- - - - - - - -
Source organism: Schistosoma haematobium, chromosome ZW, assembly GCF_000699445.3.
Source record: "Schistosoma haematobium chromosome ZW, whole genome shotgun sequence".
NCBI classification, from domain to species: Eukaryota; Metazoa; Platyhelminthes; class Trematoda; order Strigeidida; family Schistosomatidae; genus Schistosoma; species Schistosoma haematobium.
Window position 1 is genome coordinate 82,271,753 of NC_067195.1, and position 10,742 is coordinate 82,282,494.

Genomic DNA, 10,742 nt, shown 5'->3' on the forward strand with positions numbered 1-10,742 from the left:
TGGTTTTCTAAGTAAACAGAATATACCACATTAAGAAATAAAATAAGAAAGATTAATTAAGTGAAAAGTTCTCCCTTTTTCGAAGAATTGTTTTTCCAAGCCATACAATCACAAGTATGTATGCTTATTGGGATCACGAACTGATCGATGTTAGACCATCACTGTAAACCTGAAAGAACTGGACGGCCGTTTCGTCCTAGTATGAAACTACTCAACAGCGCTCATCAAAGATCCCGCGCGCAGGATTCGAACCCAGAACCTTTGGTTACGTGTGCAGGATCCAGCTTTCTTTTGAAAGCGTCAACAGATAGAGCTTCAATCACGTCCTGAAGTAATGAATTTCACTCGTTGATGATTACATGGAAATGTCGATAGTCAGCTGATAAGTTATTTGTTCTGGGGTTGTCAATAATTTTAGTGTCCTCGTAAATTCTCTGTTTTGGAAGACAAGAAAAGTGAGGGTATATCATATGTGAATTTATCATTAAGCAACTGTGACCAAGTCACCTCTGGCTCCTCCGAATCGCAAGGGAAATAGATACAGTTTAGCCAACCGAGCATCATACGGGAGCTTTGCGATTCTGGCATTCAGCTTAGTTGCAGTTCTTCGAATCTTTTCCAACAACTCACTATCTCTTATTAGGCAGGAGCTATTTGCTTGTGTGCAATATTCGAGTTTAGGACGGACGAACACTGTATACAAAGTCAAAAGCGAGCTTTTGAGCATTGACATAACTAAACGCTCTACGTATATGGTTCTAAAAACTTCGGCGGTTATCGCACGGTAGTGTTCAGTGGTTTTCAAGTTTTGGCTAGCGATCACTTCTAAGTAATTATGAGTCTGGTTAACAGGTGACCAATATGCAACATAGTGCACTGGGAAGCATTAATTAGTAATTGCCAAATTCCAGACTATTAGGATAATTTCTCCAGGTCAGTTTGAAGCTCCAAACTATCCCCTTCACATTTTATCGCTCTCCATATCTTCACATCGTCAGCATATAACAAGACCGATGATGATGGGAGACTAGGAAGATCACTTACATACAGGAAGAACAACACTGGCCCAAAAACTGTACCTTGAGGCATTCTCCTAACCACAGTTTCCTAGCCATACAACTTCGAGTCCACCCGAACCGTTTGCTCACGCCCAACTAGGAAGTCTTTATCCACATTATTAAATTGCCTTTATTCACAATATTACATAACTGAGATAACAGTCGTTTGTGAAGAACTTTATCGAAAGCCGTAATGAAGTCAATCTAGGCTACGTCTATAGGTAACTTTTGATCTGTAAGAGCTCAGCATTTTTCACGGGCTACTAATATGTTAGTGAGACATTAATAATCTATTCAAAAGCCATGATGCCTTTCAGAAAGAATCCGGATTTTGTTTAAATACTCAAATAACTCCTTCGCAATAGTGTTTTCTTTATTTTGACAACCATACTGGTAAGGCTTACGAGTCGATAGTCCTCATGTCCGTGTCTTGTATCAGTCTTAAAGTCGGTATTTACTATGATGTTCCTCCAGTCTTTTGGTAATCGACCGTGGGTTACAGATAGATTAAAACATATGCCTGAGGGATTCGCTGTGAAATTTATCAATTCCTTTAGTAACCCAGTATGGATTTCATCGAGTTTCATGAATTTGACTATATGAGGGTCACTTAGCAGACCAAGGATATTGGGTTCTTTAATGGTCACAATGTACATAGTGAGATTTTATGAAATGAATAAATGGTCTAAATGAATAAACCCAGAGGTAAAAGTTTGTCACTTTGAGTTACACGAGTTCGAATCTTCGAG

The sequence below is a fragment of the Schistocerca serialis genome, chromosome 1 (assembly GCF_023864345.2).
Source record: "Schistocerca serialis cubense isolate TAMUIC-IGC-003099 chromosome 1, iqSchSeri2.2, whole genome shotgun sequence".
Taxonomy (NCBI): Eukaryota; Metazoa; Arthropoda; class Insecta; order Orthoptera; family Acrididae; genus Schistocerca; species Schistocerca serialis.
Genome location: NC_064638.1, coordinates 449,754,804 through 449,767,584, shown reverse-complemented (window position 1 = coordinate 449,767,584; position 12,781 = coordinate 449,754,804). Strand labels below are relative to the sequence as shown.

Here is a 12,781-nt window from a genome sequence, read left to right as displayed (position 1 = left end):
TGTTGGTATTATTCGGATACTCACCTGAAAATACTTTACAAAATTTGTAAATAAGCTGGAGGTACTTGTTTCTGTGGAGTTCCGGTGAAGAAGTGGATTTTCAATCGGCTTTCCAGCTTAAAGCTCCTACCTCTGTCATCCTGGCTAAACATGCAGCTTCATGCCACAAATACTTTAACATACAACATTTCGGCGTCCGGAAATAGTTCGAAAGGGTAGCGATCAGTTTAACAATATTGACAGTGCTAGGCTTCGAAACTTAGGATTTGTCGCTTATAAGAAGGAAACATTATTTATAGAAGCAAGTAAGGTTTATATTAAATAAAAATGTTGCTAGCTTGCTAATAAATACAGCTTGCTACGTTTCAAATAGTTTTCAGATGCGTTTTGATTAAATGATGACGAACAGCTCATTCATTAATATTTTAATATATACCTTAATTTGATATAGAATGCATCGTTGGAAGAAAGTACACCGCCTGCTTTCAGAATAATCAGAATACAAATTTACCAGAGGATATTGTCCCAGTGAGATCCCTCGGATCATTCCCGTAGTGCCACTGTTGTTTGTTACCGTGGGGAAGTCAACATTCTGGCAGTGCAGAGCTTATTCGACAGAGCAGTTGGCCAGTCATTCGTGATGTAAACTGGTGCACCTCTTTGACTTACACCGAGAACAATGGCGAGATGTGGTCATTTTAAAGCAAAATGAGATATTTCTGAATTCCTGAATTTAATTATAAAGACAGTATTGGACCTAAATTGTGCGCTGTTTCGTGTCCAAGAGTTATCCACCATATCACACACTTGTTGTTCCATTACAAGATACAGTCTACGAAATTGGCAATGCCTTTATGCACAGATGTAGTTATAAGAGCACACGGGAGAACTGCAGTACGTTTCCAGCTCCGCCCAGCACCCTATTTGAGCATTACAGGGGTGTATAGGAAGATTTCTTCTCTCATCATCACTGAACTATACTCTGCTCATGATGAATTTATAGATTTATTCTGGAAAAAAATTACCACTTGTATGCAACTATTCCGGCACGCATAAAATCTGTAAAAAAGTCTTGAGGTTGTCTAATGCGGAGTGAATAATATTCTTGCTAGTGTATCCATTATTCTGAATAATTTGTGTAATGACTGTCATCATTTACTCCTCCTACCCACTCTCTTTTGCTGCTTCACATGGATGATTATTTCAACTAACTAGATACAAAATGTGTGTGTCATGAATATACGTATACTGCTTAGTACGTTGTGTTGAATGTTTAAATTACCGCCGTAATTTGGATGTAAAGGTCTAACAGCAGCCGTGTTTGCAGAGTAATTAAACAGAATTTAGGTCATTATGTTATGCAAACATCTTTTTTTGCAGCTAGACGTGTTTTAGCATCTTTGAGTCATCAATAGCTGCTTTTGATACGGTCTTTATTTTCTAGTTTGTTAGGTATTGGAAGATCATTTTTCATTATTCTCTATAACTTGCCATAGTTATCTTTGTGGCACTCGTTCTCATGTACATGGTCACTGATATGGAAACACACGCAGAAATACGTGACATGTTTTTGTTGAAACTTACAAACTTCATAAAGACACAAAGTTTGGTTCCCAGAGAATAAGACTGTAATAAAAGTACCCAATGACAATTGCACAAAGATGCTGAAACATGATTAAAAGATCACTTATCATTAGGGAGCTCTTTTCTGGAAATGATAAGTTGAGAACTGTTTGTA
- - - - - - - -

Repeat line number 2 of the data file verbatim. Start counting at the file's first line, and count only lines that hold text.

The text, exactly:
Source record: "Schistosoma haematobium chromosome ZW, whole genome shotgun sequence".